When a Surrogate matches with Intended Parents, there’s an overwhelming feeling of excitement. At first, you  might think about the gift you’re able to give to this family, and all the hope you are inspiring to others. It’s hard not get all caught up in the happiness of it all. But it’s important to make sure you’re covered for any possible situation that may arise. Yes, be excited and enjoy, but make sure you’re also protected. 

This is where your Surrogacy Contract comes into play. This contract is a legally binding contract between you and your Intended Parents. Your Lawyer will review the contract on your behalf, and talk to you through all the items that should be included (or changed)

Today, we want to discuss 3 of the most important things that should be included in your contract:

  1. Insurance that is Surrogacy Friendly

Having Insurance that is Surrogacy friendly should include coverage for prenatal care and delivery during your pregnancy. It should also include any out-of-pocket costs for medical reasons. You also want to make sure your insurance is reviewed again during any open-enrollment periods, or change in employment, to ensure no exclusions have been added.  If your insurance has an exclusion for Surrogacy, then a new Surrogacy-friendly policy will need to be purchased and your Intended Parents will be responsible for the premiums, deductibles, and co-pays for the new insurance. 

  1. Outline clear expectations on Termination or Selective Reduction of Pregnancy

You want to make sure both you and your Intended Parents have the same view points regarding termination or selective reduction of a pregnancy, and that those expectations are written clearly in your contract. Your contract should include information that track the laws in the surrogate’s state and where the surrogate gives birth.

  1. All expenses are outlined and covered by Intended Parents

During pregnancy, a lot of extra expenses could arise. These expenses should be  paid for by your Intended Parents and should be written in your contract. 

Expenses could include (but are not limited to):

  • Travel Expenses
  • Maternity Clothes
  • Co pays, deductibles or out of pocket payments
  • Life insurance
  • Lost wages during Pregnancy
  • Childcare and Housekeeping if you go on bed rest
  • Incidental Expenses of any kind

Every pregnancy is different, and while the needs of each Surrogate are not the same, they all require one thing-Protection. Your contract is meant to protect you, your Intended Parents, and the Pregnancy. Take your time reviewing your contract, and never hesitate to ask questions or ask for clarification. 


Top Ten things to think about with Surrogacy, now that Roe vs. Wade is overturned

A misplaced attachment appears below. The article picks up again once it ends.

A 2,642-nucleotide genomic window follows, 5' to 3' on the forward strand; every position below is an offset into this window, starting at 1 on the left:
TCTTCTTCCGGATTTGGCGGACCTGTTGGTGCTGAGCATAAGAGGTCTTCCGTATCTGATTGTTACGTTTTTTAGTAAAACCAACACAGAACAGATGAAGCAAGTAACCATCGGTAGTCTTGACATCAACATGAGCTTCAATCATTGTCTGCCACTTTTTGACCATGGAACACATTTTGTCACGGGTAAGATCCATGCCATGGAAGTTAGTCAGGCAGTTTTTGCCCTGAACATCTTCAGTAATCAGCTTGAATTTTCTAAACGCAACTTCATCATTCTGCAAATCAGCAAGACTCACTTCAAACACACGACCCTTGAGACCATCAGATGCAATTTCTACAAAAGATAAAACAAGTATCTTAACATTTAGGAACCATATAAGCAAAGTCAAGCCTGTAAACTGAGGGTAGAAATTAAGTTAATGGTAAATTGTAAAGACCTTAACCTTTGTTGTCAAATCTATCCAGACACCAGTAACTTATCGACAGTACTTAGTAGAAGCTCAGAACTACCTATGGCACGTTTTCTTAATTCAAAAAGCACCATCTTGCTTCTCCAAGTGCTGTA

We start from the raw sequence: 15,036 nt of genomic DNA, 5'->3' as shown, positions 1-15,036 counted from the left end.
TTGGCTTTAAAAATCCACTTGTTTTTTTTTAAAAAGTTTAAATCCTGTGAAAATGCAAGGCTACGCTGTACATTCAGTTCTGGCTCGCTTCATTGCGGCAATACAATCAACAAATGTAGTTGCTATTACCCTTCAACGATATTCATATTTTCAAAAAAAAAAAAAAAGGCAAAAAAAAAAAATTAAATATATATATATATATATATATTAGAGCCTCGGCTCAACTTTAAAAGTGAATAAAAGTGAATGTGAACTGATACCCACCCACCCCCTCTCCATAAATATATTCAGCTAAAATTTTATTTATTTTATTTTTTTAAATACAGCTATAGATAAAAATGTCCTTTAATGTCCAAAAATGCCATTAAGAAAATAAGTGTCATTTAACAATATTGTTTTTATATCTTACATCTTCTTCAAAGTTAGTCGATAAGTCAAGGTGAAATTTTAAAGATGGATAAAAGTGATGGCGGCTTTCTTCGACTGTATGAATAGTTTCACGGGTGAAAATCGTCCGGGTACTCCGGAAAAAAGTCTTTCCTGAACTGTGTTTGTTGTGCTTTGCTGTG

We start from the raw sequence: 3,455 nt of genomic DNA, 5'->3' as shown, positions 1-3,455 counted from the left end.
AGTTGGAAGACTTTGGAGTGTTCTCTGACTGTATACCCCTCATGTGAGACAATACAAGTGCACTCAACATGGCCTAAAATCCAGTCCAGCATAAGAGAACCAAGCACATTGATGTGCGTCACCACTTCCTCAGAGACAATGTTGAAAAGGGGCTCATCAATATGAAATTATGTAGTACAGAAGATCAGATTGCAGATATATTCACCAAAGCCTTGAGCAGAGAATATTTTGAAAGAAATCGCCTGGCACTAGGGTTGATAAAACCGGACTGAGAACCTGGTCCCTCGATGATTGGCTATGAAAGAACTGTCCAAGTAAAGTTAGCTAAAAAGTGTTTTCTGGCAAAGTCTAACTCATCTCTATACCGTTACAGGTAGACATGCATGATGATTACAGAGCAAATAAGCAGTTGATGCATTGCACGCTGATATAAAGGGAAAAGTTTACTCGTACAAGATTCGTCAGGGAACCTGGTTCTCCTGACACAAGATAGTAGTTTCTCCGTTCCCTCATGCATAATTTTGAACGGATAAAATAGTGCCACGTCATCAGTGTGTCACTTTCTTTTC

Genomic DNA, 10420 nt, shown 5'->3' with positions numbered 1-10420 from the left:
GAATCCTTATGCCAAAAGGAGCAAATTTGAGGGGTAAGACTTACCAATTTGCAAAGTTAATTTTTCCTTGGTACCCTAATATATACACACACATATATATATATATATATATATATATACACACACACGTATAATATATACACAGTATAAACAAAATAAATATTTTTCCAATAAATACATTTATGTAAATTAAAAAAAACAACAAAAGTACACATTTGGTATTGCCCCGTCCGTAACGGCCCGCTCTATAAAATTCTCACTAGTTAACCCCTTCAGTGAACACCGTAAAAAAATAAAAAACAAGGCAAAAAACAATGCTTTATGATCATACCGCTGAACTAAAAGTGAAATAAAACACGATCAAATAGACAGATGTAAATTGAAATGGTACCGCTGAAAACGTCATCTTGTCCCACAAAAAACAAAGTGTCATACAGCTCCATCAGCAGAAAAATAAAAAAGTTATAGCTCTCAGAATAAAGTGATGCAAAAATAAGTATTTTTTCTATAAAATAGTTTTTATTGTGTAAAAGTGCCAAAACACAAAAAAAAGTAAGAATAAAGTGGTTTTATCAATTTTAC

The Supreme Courts decision of overturning “Roe vs Wade” has left many in the Surrogacy world confused, concerned, and uncomfortable. We want our Intended Parents, and Surrogates to know that we understand your frustrations, and we are here to assist you in any way we can. 

It’s important to understand that each state has its own Surrogacy Laws. As we learn more information about the changes in laws for the states that we work with, we will share those changes with you. But, no matter what state you live in, there are certain things you can think about and consider before you starting your Surrogacy Journey.

  1. It is important to understand the laws surrounding abortion in the Surrogate’s state, and the state where the embryos are located, before starting your surrogacy journey. It is key to have an experienced fertility attorney (not a family law attorney) in the state that the Surrogate will be giving birth in, to advise you on the impact of the laws on your surrogacy journey. One place to look for an experienced attorney is
  1. The wait times to be matched with a Surrogate may be longer. More women may be concerned with the impact on the overturning of Roe v. Wade and thus may not be willing to be a Surrogate. Also, COVID has made an impact on matching wait times, due to Fertility Clinic protocols and new requirements reflecting those protocols. 
  1. Intended Parents and Surrogates should have the same views regarding abortion and selective reduction.  
  1. At the heart of a surrogacy journey is trust between the Intended Parents and the Surrogate! So it is imperative that Intended Parents and Surrogates have open communication and trust each other throughout the process. 
  1. Discuss with the Surrogate whether she would be willing to travel to another state if her home state didn’t allow for an abortion, and is this permitted by her state’s laws. Intended Parents may be responsible for the travel and medical expenses related to the Surrogate going out of state for an abortion.
  1. Parties need to know whether a Surrogate’s insurance will cover the cost of an abortion and if it will be covered if she goes out of state for an abortion.
  1. Intended Parents may want to consider having their embryos genetically tested and/or themselves genetically tested to understand the likelihood for a healthy baby.
  1. Intended Parents should discuss with their doctor what genetic conditions can’t be tested, so they are educated on conditions that could arise. 
  1. Intended Parents need to understand the laws of the state where their embryos are located to determine their rights regarding how they want to handle any remaining embryos after they have finished building their family.
  1. VOTE!!! It is vitally important to vote so that your voice is heard regarding surrogacy, abortion and your embryos!

We hope this list gives you some important things to think about, and encourages some peace of mind as you navigate Surrogacy during this historical time. 

Remember, we are all in this together. Ask questions, and communicate your concerns with all parties involved in your Surrogacy Journey. 

Surrogates: Apply Now!